While the Libraries has currently moved to online-only support because of COVID-19, we're available for Zoom library sessions with your classes. Please fill out the instruction request form for help in supporting information literacy outcomes for your students. For additional information, visit Accessing the library remotely.
An ability to think critically is essential to a student's time in school and is a vital life-long skill.
Employers highly value critical thinking skills too, with a 2013 AAC&U study showing that "a candidate's demonstrated capacity to think critically, communicate clearly, and solve complex problems is more important than their undergraduate major."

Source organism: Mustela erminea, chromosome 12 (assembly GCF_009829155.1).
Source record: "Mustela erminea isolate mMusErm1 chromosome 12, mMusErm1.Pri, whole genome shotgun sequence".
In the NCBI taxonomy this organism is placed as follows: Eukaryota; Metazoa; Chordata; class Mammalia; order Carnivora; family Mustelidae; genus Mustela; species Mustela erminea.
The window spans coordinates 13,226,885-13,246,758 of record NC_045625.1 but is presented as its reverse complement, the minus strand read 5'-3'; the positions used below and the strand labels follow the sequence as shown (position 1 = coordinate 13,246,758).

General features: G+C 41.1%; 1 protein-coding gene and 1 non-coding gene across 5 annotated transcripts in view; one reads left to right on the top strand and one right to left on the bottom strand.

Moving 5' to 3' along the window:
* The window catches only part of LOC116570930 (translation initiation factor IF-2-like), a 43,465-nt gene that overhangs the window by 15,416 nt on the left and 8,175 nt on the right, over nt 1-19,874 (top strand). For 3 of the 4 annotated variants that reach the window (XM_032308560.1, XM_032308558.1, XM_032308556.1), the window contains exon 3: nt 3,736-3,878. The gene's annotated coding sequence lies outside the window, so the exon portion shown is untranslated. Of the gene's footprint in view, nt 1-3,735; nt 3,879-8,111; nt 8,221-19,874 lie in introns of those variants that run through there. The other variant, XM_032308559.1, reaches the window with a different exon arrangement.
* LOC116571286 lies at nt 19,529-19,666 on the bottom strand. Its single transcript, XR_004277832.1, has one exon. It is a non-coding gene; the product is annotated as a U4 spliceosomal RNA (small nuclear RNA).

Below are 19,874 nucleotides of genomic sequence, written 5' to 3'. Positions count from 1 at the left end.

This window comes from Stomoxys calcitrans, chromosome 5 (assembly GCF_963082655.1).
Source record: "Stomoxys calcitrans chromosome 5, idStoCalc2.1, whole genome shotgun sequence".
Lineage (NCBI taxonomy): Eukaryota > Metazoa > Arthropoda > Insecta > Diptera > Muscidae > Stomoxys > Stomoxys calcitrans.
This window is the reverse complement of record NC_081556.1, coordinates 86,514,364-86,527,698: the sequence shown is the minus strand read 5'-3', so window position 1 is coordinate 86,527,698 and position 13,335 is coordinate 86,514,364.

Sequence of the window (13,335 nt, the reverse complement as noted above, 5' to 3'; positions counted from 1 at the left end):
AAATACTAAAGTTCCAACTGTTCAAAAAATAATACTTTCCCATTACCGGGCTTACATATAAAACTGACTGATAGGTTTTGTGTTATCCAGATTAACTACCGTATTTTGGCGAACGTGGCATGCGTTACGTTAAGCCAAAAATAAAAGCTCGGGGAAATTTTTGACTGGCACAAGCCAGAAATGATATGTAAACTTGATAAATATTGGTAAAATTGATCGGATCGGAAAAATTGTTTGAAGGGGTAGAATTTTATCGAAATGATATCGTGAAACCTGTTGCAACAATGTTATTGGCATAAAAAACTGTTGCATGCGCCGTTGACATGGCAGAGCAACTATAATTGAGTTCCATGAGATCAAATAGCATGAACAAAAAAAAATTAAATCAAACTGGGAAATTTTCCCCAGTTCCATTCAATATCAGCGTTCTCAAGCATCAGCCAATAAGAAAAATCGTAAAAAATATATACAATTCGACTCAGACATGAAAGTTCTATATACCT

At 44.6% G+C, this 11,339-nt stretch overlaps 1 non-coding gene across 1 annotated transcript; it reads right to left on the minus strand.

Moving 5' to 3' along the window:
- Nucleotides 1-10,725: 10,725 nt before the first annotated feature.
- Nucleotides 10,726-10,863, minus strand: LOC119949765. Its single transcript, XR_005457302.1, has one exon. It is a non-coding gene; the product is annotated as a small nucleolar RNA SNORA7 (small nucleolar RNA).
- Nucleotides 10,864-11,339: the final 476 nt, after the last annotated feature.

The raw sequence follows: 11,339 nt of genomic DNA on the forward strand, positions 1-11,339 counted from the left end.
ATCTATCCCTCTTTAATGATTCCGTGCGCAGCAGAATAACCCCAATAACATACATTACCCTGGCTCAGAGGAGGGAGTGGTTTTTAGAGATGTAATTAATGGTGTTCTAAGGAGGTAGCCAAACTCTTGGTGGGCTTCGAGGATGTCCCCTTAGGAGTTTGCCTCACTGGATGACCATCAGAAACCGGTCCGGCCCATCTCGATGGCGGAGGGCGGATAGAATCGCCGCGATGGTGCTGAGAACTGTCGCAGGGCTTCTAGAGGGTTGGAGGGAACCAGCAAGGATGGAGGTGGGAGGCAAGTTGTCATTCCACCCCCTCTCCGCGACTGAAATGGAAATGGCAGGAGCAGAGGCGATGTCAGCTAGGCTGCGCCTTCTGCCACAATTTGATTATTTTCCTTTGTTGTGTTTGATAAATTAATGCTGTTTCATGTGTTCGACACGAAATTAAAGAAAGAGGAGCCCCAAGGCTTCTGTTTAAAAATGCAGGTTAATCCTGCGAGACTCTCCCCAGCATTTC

It's not easy to teach students to adopt a new thinking style; in today's polarized environments, it can even be difficult to impart to them the importance of deliberate and critical thinking
Information Literacy (IL) refers to the ability to recognize a need for information and to find, analyze, and synthesize related materials from books, articles, websites, and more.
How can IL Benefit Students
A 2017 study of 42,000 students in more than 1,700 courses at 12 major research universities shows that:
Students who are information literate are better able to come up with workable topics for their papers, research those topics independently, and write papers that comfort to rigorous academic standards.